But CANNOT is different from WILL not. Such "vaccine hesitancy" has decreased in recent months, according to data from the Centers for Disease Control and Prevention, but it is concentrated in rural and underserved areas and in places where COVID-19 cases are the highest and vaccines are needed the most.
For some, such as African Americans, reluctance to take the vaccine may be related to a well-founded distrust of the medical establishment and government, given past unethical use of Black people in medical research. For others, hesitancy may be related to an overall skepticism about the seriousness of the pandemic. One analysis found that Trump voters were more likely to be reluctant to be vaccinated, despite the fact that former President Donald Trump himself has gotten the jab.
For Catholics, while there may be some conflation with those issues, the main stumbling block is the abortion connection, which has been hyped up by some Catholic commentators. This surely qualifies as willful ignorance at this point.
Sarah Smith, an osteopathic doctor at Genesis Family Medicine, vaccinates Tracy Diaz of Davenport, Iowa, March 23, 2021, at the Genesis Vaccination Clinic, which opened that day in a former Dick's Sporting Goods store in Davenport. Over 4,000 doses of the COVID-19 vaccine were delivered the first week of the clinic was open. (CNS/Courtesy of Genesis Health System via The Catholic Messenger)
During a deadly pandemic, public health must be prioritized. whole is akin to the idea of the common good, something Catholics should be familiar with.
I don't believe in mandated vaccinations, but if people choose not to be vaccinated, they will have to accept consequences. The U.S. and other countries are perfectly within their rights — in fact, it is their responsibility — to limit the activities of unvaccinated people, as many schools and workplaces are already moving toward.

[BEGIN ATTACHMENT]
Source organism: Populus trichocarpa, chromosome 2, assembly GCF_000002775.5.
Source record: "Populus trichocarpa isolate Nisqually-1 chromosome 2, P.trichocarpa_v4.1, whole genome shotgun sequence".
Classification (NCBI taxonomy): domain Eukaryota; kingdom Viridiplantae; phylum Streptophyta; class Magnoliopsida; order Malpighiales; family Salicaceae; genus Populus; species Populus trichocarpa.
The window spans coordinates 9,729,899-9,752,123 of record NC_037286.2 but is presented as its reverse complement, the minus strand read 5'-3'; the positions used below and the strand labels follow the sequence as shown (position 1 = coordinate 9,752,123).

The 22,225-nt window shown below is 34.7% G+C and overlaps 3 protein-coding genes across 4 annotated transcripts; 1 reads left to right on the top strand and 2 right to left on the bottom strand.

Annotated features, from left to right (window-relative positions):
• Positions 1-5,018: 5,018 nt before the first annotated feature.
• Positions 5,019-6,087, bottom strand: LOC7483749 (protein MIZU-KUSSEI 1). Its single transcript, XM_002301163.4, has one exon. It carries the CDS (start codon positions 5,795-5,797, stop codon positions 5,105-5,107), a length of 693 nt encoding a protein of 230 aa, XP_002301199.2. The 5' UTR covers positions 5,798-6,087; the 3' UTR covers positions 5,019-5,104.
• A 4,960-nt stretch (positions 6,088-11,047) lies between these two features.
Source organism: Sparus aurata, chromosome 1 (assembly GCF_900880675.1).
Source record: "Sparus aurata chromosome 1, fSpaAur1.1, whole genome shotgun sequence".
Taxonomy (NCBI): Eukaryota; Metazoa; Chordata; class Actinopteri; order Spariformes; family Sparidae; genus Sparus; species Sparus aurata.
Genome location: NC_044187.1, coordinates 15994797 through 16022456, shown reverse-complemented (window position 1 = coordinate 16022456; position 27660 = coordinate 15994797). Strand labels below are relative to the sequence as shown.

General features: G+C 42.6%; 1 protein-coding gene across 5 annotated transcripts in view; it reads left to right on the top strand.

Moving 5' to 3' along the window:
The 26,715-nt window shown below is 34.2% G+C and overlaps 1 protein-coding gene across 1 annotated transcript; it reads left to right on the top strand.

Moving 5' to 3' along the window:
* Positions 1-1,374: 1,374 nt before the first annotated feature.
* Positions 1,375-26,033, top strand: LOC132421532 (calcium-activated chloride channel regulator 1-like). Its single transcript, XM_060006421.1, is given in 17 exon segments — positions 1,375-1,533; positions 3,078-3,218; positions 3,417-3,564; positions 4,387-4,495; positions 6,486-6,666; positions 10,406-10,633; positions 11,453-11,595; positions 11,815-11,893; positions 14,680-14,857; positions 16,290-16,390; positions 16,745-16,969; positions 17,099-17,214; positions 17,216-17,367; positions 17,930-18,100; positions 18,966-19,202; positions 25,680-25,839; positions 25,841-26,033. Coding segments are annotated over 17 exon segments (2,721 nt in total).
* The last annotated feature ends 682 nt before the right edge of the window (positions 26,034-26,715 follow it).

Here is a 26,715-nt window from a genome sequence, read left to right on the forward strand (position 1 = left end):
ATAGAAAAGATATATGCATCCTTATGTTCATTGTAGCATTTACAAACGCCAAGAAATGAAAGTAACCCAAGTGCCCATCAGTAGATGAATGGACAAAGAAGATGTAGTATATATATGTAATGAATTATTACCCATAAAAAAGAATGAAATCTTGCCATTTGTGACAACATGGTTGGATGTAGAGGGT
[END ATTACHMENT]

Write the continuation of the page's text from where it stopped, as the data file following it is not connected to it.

This has caused some to cry "government overreach" to so-called "vaccine passports" or "COVID databases." In New Jersey, a parish attempting to protect its yet-unvaccinated pastor from penitents in the closed confessional resulted in such a bombardment of angry calls and emails that the parish was forced to change its policy.
But some more reasonable voices are breaking through. In a recent New York Times commentary, Leah Libresco Sargeant argued that fellow pro-life Catholics should get the vaccine, taking the time to explain the difference between formal cooperation with evil (directly willing it) and material cooperation (not willing the evil, but providing some form of support for it).
After I got my second shot last weekend, I had a full 24 hours of flu-like side effects that relegated me to my bed for a day. It was not fun, but I don't for one second regret getting the vaccine. Not only will it help me and my immediate family, but it is an opportunity to help protect the health of others and promote the common good. Like that little girl in China 11 years ago, I'll take my shot to help all Americans to be healthier.